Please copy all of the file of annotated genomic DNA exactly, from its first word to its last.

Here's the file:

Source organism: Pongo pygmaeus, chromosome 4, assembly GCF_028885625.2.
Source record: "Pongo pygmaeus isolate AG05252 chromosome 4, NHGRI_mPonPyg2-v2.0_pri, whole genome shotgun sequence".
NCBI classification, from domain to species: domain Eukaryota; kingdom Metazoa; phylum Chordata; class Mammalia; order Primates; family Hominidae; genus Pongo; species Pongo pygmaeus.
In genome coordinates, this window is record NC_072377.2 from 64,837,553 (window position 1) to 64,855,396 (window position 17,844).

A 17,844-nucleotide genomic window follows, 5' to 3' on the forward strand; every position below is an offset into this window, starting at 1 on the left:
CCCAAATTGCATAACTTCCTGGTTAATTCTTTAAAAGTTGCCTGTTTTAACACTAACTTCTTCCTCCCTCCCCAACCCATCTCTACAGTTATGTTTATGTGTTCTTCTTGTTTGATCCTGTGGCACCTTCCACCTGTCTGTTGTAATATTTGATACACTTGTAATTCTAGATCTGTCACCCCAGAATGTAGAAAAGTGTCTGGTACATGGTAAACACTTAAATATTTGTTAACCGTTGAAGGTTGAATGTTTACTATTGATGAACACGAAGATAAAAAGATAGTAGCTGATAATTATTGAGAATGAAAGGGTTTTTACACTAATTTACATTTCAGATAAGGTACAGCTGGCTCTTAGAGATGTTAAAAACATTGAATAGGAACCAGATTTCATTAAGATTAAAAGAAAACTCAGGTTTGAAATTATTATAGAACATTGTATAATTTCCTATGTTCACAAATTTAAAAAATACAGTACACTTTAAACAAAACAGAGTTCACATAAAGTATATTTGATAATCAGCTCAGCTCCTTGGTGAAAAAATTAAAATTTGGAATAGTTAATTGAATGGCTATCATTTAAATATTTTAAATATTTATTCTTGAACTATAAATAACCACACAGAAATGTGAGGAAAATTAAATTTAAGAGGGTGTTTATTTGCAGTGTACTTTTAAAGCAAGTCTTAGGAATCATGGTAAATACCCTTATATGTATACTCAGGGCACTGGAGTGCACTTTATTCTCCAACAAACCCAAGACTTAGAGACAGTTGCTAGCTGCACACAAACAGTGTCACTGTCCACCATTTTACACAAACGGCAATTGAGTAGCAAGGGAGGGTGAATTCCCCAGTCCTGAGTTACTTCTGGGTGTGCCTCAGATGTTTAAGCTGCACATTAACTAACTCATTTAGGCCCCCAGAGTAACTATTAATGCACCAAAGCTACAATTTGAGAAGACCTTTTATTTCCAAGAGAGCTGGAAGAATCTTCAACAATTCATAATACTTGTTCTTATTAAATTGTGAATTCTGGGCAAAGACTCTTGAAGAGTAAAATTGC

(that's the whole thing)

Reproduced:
Source organism: Pongo pygmaeus, chromosome 4, assembly GCF_028885625.2.
Source record: "Pongo pygmaeus isolate AG05252 chromosome 4, NHGRI_mPonPyg2-v2.0_pri, whole genome shotgun sequence".
NCBI classification, from domain to species: domain Eukaryota; kingdom Metazoa; phylum Chordata; class Mammalia; order Primates; family Hominidae; genus Pongo; species Pongo pygmaeus.
In genome coordinates, this window is record NC_072377.2 from 64,837,553 (window position 1) to 64,855,396 (window position 17,844).

A 17,844-nucleotide genomic window follows, 5' to 3' on the forward strand; every position below is an offset into this window, starting at 1 on the left:
CCCAAATTGCATAACTTCCTGGTTAATTCTTTAAAAGTTGCCTGTTTTAACACTAACTTCTTCCTCCCTCCCCAACCCATCTCTACAGTTATGTTTATGTGTTCTTCTTGTTTGATCCTGTGGCACCTTCCACCTGTCTGTTGTAATATTTGATACACTTGTAATTCTAGATCTGTCACCCCAGAATGTAGAAAAGTGTCTGGTACATGGTAAACACTTAAATATTTGTTAACCGTTGAAGGTTGAATGTTTACTATTGATGAACACGAAGATAAAAAGATAGTAGCTGATAATTATTGAGAATGAAAGGGTTTTTACACTAATTTACATTTCAGATAAGGTACAGCTGGCTCTTAGAGATGTTAAAAACATTGAATAGGAACCAGATTTCATTAAGATTAAAAGAAAACTCAGGTTTGAAATTATTATAGAACATTGTATAATTTCCTATGTTCACAAATTTAAAAAATACAGTACACTTTAAACAAAACAGAGTTCACATAAAGTATATTTGATAATCAGCTCAGCTCCTTGGTGAAAAAATTAAAATTTGGAATAGTTAATTGAATGGCTATCATTTAAATATTTTAAATATTTATTCTTGAACTATAAATAACCACACAGAAATGTGAGGAAAATTAAATTTAAGAGGGTGTTTATTTGCAGTGTACTTTTAAAGCAAGTCTTAGGAATCATGGTAAATACCCTTATATGTATACTCAGGGCACTGGAGTGCACTTTATTCTCCAACAAACCCAAGACTTAGAGACAGTTGCTAGCTGCACACAAACAGTGTCACTGTCCACCATTTTACACAAACGGCAATTGAGTAGCAAGGGAGGGTGAATTCCCCAGTCCTGAGTTACTTCTGGGTGTGCCTCAGATGTTTAAGCTGCACATTAACTAACTCATTTAGGCCCCCAGAGTAACTATTAATGCACCAAAGCTACAATTTGAGAAGACCTTTTATTTCCAAGAGAGCTGGAAGAATCTTCAACAATTCATAATACTTGTTCTTATTAAATTGTGAATTCTGGGCAAAGACTCTTGAAGAGTAAAATTGC